If you spend countless hours and hundreds of pages planning your new business venture, you are wasting a lot of time. That’s mostly because you don’t know the most important secrets about the new (to you) market. What’s most critical to know about any business is invisible to newcomers. No amount of planning or preparation is going to change that. The key to being successful in start-ups is having a good general idea of what you want to do but being lissome enough to change plans quickly as you discover the invisible secrets of the market you’ve jumped into. (Remember the ETR approach: Ready. Fire. Aim.)

I’ve always recommended that business plans be limited to four pages. An article in the Harvard Business Review on entrepreneurship suggests a structure that would work very well for such a pared-down proposal. The structure, suggested by Harvard Professor William A. Sahlman, is based on the idea that there are four factors critical to the success of every new venture.

1. the people

2. the opportunity

3. the context

4. the risk/reward ratio

Each of these factors can be approached by asking/answering questions. For example, you can write your page on “the people” by asking/answering:

* Who will we use?

* What do they know?

* Who do they know?

* How well are they known?

As for “the opportunity,” your plan should profile the business itself (what it will sell and to whom) and answer the following questions:

* Is the market sufficiently large and growing at an acceptable rate?

* Is the industry/sector structurally attractive? By “the context,” Sahlman means the big picture — the regulatory environment, the demographic and market trends, economic factors, etc. These are usually factors that are beyond the control of the people engaged to run the business.

Questions of context should include:

* What can happen that could sink the business?

* Are there any contextual problems we haven’t thought of? The “risk/reward” questions must take into account everything that can go wrong, assess the damage that might be caused, and discuss how the team could respond. On the positive side, ask “How big can this get?” This is a pretty good platform. I especially like the “people” and “opportunity” questions.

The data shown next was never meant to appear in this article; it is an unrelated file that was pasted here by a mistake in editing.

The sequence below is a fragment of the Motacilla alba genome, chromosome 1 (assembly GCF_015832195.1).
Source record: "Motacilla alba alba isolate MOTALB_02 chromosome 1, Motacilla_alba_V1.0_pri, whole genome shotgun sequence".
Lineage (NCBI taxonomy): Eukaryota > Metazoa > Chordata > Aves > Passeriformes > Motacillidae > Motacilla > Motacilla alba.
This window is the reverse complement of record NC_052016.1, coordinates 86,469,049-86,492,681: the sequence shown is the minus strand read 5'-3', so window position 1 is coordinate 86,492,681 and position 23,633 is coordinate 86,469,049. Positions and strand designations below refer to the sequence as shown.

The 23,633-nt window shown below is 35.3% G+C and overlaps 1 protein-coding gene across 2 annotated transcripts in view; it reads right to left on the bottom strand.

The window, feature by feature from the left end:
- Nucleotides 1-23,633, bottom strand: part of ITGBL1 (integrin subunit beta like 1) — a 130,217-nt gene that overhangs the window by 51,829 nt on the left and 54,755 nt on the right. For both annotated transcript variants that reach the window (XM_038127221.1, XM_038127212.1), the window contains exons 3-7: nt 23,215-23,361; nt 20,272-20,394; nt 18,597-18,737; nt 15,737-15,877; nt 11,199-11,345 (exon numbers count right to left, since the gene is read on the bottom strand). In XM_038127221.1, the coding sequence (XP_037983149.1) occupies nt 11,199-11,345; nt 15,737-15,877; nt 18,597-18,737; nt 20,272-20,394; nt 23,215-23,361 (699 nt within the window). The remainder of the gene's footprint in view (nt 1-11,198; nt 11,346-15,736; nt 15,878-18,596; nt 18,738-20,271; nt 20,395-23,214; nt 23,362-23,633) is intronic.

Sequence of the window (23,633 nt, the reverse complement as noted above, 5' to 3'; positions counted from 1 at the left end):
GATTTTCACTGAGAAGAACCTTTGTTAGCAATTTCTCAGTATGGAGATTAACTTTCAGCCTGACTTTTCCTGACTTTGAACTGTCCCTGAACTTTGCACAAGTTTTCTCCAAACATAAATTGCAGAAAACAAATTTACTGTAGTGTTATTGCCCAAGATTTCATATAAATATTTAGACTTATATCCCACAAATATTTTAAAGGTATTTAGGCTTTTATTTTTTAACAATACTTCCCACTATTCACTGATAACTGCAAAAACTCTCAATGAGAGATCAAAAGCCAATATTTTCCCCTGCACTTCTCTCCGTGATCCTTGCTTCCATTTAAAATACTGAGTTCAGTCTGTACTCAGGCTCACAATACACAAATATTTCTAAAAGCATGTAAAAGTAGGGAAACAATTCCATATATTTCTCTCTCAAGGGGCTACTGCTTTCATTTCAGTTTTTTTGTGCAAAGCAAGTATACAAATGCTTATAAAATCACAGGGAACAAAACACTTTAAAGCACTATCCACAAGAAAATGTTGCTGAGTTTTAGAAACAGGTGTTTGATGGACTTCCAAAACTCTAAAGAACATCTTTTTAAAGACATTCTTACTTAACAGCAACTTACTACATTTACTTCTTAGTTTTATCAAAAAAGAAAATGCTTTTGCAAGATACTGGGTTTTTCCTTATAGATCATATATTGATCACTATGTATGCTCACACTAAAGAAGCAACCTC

Given the inspiration of a four-page plan based on four questions, I’d prefer (and recommend) the following:

1. The opportunity: What market niche does this fill? How will it help our customers? How much money can we make?

2. The people: Who can run this? Who can provide advice? Who are the leading experts in this area? How can I create a network that will ensure success?

3. The risks and costs: How much will it cost us? How much if everything doesn’t work out? What are the legal and regulatory risks? What are the opportunity and distraction costs?

4. Plan B: What do I do if it doesn’t work out? How can I limit losses and recoup a reasonable portion of the resources invested? If you are in the middle of a new-product launch or contemplating one, spend a couple of hours putting together a four-page business plan based on these questions. It won’t take a great deal of time to do it (assuming you’ve done your “aiming” research), but the rewards could be considerable.

[Ed. Note.  Mark Morgan Ford was the creator of Early To Rise. In 2011, Mark retired from ETR and now writes the Palm Beach Letter. His advice, in our opinion, continues to get better and better with every essay, particularly in the controversial ones we have shared today. We encourage you to read everything you can that has been written by Mark.]

Mark Morgan Ford

Mark Morgan Ford was the creator of Early To Rise. In 2011, Mark retired from ETR and now writes the Wealth Builders Club. His advice, in our opinion, continues to get better and better with every essay, particularly in the controversial ones we have shared today. We encourage you to read everything you can that has been written by Mark.